'Look here,' I said, 'Babbacombe is the loveliest place I ever saw in my life. The next stranger you meet, tell him that whatever else he misses, he mustn't miss Babbacombe. The cliffs are the colour of the mountains of Judea, near Jerusalem; the water is as lovely as the Golden Horn at Constantinople.'

   'Do you mean to tell me so, sir?' he asked, opening his eyes wide in astonishment.

   'I do, and I don't want you to forget it either. A man who was born in such a place should be proud of it.'

   When I looked back from away down the hill the policeman was still standing where I left him, gazing after me.

   Six years passed before I met that policeman again. He did not recognize me, but I recognized him.

   'Well, officer,' I said, 'I'm tramping on to Babbacombe. Is it worth while going there?'

   'Worth while?' he cried, with enthusiasm, 'it's the prettiest village in the whole world; them as travels has told me so. Part o' Babbicom is just like Jerusalem, and another part is like Constantinople. You mustn't miss Babbicum, sir, for I was born and bred there.'

   Now I should like to do for Canada what I did for that policeman. He got his similes rather mixed up, but he was on the right track, and I believe he will remain on it until he is superannuated.

   The thing that seems to me to stand in the way of the Canadian Walter Scott, is Canada's persistent undervaluation of her own men and women. Mr. Cooper in his article commented on the fact that his six prigs dining in a private room had included no modern author except Kipling and Stevenson, but what strikes me as emblematical of their limited minds is, that not one of the half dozen gave any chance to a Canadian. Mr. W.A. Fraser, in his address to the newspaper men, to which I took exception on this same count, said that above all else we must have Truth, and he spelt it with a capital T. I think there must be truth in fiction, otherwise it will not live. It is probably the absence of truth in the writing of Charles Dickens, all his pictures being exaggerations, and his character sketches, caricatures, which accounts for his gradual decline, and which will account for the ultimate extinction of his work. Stevenson is another of the men chosen by the learned six, and in some of his books he has ventured on American topics, which he treats with a lack of truth which must ever distinguish the work of a foreigner writing of a country not his own.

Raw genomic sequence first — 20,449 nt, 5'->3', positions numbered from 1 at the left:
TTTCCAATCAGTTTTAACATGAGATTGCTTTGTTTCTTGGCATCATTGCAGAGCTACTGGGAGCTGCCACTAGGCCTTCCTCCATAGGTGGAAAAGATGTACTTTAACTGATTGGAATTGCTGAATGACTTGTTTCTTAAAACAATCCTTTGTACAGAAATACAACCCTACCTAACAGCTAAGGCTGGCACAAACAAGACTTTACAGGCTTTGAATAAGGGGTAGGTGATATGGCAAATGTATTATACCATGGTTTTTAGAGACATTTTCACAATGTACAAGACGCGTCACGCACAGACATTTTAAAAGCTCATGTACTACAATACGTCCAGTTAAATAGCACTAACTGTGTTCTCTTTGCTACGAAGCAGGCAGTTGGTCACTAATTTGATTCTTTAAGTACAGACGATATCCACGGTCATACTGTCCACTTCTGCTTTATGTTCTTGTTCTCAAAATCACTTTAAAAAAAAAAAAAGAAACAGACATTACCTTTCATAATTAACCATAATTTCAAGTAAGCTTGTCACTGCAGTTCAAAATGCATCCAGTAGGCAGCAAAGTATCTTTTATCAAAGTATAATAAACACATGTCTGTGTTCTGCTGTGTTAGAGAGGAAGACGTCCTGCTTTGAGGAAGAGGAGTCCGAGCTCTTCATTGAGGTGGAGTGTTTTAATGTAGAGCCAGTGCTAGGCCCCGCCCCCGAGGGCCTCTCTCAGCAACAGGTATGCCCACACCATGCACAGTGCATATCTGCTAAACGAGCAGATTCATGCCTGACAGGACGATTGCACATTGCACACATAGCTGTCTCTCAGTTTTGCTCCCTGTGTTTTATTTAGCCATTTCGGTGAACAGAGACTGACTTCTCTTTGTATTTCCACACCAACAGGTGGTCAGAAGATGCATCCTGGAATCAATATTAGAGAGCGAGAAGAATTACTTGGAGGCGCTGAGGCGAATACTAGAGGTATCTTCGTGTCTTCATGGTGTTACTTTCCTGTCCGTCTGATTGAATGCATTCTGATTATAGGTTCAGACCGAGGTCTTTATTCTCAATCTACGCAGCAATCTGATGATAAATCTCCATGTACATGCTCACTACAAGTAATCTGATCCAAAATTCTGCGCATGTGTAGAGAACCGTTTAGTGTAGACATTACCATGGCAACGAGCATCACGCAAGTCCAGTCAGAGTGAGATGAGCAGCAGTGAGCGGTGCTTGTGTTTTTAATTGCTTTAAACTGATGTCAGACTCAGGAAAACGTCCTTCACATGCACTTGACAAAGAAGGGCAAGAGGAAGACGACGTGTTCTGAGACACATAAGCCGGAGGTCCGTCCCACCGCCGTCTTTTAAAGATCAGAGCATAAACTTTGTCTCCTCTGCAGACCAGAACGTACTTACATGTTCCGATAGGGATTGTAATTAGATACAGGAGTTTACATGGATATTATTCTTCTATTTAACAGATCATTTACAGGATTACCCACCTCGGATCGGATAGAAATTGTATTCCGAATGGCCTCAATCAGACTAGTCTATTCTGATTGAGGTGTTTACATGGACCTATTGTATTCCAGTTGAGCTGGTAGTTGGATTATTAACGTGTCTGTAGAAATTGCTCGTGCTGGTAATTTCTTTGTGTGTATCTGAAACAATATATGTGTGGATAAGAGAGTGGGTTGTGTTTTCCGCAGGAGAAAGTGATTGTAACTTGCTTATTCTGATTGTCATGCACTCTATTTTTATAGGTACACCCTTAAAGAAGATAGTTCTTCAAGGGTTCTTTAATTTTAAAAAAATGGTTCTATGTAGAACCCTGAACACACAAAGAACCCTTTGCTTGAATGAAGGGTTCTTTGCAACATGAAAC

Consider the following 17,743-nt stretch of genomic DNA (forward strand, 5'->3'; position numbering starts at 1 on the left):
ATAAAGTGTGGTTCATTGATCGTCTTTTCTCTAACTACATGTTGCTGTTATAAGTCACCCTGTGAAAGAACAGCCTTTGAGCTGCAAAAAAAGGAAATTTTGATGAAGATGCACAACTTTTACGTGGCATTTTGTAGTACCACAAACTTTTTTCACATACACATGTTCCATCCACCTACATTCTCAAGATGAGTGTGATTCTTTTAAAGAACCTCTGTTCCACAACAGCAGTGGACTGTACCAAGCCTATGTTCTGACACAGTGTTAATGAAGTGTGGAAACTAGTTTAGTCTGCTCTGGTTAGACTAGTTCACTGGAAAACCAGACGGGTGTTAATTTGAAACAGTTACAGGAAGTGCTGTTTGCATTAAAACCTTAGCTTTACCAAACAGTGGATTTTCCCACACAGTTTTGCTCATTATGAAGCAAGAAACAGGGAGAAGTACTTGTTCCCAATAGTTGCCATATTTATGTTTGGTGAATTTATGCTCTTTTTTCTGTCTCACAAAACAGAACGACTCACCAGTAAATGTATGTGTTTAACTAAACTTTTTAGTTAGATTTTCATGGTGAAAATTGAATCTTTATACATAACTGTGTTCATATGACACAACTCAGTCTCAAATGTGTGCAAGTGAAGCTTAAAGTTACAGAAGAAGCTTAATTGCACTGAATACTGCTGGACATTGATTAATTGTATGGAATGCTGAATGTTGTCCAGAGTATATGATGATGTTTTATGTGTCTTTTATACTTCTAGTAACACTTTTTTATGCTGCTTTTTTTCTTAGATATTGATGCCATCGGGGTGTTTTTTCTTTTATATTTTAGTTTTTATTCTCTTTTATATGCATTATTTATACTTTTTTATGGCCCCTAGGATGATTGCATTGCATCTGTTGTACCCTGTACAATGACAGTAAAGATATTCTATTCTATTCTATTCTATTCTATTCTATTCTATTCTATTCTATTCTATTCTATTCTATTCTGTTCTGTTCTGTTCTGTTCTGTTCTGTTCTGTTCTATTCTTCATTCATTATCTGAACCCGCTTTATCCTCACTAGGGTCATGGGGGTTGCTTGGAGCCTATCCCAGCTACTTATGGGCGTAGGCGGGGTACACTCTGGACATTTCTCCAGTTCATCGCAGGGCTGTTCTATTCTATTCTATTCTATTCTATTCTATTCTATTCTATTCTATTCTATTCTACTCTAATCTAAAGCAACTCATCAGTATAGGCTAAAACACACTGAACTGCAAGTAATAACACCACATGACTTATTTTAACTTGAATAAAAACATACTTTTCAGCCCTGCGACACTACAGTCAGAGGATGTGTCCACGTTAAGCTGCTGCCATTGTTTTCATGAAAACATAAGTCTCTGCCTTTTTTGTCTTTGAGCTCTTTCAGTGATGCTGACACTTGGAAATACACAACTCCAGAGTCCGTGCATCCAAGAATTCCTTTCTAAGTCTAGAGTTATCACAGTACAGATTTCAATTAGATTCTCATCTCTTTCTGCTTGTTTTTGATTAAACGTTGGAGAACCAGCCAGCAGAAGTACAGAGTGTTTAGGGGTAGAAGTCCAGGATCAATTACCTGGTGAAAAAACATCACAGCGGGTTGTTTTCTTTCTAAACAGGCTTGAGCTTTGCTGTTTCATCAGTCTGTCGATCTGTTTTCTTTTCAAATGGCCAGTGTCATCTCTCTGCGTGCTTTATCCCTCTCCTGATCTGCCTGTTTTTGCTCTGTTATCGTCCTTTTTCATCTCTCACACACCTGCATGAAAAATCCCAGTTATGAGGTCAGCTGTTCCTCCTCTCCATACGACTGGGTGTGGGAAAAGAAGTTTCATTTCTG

'A man should write what is in his bones,' said Kipling once, and the phrase has stuck to me ever since I heard it. Kipling himself is the exception which goes to prove his own rule, for he has written truthfully of a life which, so to speak, was not in his bones, as is shown in his story of the fisher folk in 'Captains Courageous.'